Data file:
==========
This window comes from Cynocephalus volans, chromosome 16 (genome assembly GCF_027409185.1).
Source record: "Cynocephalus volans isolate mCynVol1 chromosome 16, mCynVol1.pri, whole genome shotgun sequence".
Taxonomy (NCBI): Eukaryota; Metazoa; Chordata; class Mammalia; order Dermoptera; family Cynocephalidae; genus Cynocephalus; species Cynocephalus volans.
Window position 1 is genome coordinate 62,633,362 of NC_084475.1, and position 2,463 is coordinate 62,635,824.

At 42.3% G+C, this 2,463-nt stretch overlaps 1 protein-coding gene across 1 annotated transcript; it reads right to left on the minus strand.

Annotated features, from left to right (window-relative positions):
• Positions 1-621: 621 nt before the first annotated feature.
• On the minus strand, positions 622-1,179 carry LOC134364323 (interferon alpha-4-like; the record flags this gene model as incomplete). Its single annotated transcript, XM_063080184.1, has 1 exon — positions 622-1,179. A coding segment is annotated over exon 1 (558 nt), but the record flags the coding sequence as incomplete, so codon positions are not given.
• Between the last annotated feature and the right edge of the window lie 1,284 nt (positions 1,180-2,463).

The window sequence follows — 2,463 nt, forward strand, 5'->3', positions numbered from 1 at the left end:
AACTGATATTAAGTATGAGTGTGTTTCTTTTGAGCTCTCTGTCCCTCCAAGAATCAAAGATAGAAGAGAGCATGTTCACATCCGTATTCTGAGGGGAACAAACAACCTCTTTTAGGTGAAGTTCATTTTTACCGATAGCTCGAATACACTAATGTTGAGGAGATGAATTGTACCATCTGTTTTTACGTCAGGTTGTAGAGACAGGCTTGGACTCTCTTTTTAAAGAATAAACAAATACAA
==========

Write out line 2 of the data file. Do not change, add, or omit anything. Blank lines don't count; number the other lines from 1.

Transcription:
Source record: "Cynocephalus volans isolate mCynVol1 chromosome 16, mCynVol1.pri, whole genome shotgun sequence".